In teaching woodworking I tell my students the way I do a certain operation and encourage them to find what works for them. I never said anyone’s approach was wrong and I certainly don’t do a test cut every time I use my table saw that would be ridiculous. If I’m going to insist my way is best I would say everyone should spend the $100 plus for a Osborne miter gauge for there saw just because thats the way I do it.

-- http://artisticwoodstudio.com Custom furniture

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bayspt

292 posts in 2451 days


#13 posted 07-07-2009 07:27 AM

I also tend to like my expensive wood too much to go without the test cut. How do you check for square? Just trust it? I think your TS Jr is great, just can’t seem to justify the cost. I wasn’t saying we shouldn’t eliminate error where possible, but both ways eliminate the error and I would rather use up a little piece of scrap every now and then and have the money to spend on wood. Sorry for the thread stealing Christopher. I just feel your pain when one of my percision tools turns out not to be so precise. Guess we should always cut once and measure three times (once after the cut). Had the same thing happen to an old starret combo I have.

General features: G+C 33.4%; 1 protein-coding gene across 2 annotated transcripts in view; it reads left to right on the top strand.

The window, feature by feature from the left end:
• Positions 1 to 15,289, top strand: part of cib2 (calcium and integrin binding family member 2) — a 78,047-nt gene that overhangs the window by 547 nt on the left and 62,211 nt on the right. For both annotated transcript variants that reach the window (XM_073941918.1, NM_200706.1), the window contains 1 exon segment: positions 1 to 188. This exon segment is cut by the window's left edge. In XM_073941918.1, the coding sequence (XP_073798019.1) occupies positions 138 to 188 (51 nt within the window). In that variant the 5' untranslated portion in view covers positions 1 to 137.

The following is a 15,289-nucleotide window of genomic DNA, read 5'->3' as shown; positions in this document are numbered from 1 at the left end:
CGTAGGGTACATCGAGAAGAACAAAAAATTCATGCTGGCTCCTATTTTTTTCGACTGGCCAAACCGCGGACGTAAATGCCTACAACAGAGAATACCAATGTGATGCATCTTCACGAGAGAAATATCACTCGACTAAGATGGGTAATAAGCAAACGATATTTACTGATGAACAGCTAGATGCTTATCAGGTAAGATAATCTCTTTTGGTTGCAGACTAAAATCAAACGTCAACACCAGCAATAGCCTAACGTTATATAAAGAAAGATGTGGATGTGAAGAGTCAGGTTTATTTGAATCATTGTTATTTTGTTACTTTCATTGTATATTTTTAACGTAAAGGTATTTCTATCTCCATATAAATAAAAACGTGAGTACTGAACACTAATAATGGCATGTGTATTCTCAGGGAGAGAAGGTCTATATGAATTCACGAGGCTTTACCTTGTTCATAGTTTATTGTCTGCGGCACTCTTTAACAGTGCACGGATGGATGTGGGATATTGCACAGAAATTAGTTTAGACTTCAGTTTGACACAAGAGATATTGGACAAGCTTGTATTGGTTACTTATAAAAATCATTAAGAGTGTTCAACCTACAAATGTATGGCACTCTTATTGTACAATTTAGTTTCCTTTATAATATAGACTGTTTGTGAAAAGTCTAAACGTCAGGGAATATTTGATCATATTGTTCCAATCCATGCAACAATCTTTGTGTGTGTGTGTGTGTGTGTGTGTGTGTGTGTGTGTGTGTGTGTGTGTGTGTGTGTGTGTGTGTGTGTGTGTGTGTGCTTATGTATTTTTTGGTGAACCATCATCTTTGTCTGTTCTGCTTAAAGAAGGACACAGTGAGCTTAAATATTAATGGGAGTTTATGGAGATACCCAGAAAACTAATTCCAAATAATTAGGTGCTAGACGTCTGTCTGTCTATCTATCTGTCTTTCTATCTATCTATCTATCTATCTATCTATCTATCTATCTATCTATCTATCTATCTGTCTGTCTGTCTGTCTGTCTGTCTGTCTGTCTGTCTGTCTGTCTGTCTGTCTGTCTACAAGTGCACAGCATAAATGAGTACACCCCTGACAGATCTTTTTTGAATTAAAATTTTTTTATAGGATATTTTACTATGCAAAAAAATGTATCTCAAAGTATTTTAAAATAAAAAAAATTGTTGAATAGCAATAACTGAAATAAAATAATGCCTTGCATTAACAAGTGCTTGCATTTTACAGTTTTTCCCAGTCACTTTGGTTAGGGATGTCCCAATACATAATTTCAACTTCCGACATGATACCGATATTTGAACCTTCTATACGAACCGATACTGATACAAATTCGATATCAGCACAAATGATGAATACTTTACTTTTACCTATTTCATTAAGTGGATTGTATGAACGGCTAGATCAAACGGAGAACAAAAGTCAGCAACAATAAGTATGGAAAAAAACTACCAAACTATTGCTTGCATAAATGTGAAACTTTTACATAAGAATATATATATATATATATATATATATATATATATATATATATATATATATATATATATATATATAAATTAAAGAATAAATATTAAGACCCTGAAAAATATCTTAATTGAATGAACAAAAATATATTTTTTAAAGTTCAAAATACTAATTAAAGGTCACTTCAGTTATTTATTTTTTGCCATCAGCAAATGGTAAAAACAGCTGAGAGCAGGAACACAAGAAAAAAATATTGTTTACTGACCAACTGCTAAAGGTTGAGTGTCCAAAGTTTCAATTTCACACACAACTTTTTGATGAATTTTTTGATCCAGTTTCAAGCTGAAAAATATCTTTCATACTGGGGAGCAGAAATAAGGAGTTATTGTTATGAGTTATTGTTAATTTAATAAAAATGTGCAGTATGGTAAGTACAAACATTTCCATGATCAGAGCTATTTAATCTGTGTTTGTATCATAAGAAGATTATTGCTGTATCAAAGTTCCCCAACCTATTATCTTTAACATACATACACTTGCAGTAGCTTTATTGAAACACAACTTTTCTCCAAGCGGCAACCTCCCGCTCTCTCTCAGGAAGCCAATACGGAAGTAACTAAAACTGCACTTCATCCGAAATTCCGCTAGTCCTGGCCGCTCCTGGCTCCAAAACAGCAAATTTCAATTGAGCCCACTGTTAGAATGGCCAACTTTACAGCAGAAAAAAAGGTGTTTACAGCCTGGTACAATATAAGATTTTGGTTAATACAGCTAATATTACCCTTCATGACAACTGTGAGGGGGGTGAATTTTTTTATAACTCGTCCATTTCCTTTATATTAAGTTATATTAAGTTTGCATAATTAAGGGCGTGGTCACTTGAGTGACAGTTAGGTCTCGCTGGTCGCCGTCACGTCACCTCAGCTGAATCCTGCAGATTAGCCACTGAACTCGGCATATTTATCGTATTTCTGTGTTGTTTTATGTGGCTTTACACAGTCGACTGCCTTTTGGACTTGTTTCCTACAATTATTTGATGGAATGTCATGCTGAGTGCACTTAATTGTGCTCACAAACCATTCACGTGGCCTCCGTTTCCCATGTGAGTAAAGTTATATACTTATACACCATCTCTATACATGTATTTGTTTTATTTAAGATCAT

-- Jimmy, Oklahoma "It's a dog-eat-dog world, and I'm wearing milkbone underwear!"

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Christopher

573 posts in 2666 days


#14 posted 07-07-2009 12:15 PM

I was considering making myself a dedicated 90 gauge by tack welding a miter gauge at exactly 90. Then I could have a gauge that is adjustible and a gauge that I know is at 90, or, I could build a miter sled, but I really don’t have much extra room in my shop for another frakkin jig.